Sharpie na na na 35 35
Total 18 30 96 104 248

Patricia Gandolfo campaign leader of Sea Shepherd’s Operation Milagro standing next to 24 dead totoabas pulled from a single net

Despite focusing the enhanced net removal efforts and enforcement in areas of overlap between vaquita distribution and illegal fishing activity, the removal of active totoaba nets is apparently following the pattern of the last two years, which has resulted in the continuing dramatic decline in vaquita numbers.  Direct comparisons of the number of nets removed by Sea Shepherd efforts in different years are not valid because the nature of the effort has been evolving (details in this Report by visiting CIRVA members). The searching efficiency of the net retrieval vessels has increased due to the use of sonar, while the illegal fishermen have become better at avoiding net retrieval by spotting search activities and setting their nets at times and in places where they are less likely to be discovered.  However, the data in the table and figure clearly indicate that illegal fishing persists.  So far, there is no indication that enhanced enforcement is being effective.

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Vaquita peril persists with on-going illegal totoaba fishing – February 2018 Update

The net removal effort, started by Sea Shepherd’s Operation Milagro in collaboration with the Mexican Navy in 2015, is building to become the biggest yet in the totoaba season currently under way. The initial Sea Shepherd/Navy effort focused on observing pangas illegally setting nets at night and on removing those nets. The effort was expanded in 2016 to systematically remove both active and inactive nets throughout the vaquita’s primary distribution.  This expansion in effort has been led by the Department of the Environment (SEMARNAT) together with Sea Shepherd, the Mexican Navy and Army, PEMEX, WWF-Mexico, Museo de la Ballena, Parley, World Animal Protection, and the fishermen’s organizations PESCA ABC and Cooperativa Islas del Golfo. The Mexican Fisheries Department CONAPESCA recently started supporting the program as well.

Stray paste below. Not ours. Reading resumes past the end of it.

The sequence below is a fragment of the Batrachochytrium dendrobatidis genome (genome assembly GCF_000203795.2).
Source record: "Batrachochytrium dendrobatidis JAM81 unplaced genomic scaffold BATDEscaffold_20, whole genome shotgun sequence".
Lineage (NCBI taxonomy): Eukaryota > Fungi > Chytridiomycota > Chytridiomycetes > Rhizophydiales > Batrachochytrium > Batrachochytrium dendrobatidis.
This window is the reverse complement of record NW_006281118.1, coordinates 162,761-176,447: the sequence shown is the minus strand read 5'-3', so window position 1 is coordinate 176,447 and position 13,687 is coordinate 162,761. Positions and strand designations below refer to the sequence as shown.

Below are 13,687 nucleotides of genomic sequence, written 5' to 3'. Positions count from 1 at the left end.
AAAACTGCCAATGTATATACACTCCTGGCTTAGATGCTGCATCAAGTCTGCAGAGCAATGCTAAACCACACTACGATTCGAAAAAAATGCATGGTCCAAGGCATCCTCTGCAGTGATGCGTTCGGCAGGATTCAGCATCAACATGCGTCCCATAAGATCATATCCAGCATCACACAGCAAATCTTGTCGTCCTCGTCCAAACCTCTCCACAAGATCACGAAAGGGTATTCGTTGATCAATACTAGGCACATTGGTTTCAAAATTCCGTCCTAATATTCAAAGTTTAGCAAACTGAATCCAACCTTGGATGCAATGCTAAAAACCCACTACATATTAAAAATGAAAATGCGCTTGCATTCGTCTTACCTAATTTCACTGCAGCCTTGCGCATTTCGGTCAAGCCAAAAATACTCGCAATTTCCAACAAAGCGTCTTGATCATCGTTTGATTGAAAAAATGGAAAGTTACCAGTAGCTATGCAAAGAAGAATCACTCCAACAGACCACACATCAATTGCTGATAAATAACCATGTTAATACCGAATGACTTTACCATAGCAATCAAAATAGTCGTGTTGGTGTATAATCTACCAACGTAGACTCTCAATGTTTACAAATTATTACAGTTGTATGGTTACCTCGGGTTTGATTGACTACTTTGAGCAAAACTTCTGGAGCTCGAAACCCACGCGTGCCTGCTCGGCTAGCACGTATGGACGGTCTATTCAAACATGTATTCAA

From December, 2016, through February, 2018, SSCS has retrieved 394 nets, over 270 of which have been active totoaba nets. A total of 61 totoaba nets were retrieved in February 2018. This takes the total number of active nets removed by Sea Shepherd thus far in 2018 to 96. Over 50 tons of net were donated to Parley for recycling (further details can be found in the CIRVA 10 Report).With fewer than 30 vaquitas remaining and the idea of rescuing some by capturing them and placing them in human care not considered viable, conservation action is now focussed on enforcement and net removal. The current net removal effort during the totoaba spawning season will last until May. Because this effort is critical to saving the vaquita, progress will be updated on this website monthly.

Despite the enhanced net removal efforts and enforcement focus on areas of overlap between vaquita distribution and illegal fishing, the removal of active totoaba nets is apparently following the pattern of the last two years, which has resulted in the dramatic decline in vaquitas. To give the best idea of the relative risk of entanglement for vaquitas, only efforts by Sea Shepherd in the past 2 years are shown. Even then direct comparison of the numbers of nets removed by Sea Shepherd efforts in February 2017 and 2018 is not a perfect indicator of the risk presented to vaquitas because net removal has become more efficient both due to experience and increased efficiency resulting from the addition of using side-scan sonar to locate nets. However, the data in the table and figure below clearly indicate that illegal fishing persists and follows the earlier pattern of increasing as the totoaba spawning season progresses. So far, there is no indication that enhanced enforcement is being effective.

The map shows active nets removed from December 2017-February 2018. The yellow dots are active totoaba nets removed prior to February and the black dots those removed during February only. The black line denotes the vaquita refuge and the orange line the enhanced enforcement area.

The bar graph shows the number of totoaba nets removed by Sea Shepherd during totoaba spawning season for the Milagro III operation (blue) and through February for Milagro IV (orange).

Source: Siegenthaler, N. 2018. Sea Shepherd Conservation Society Internal Reports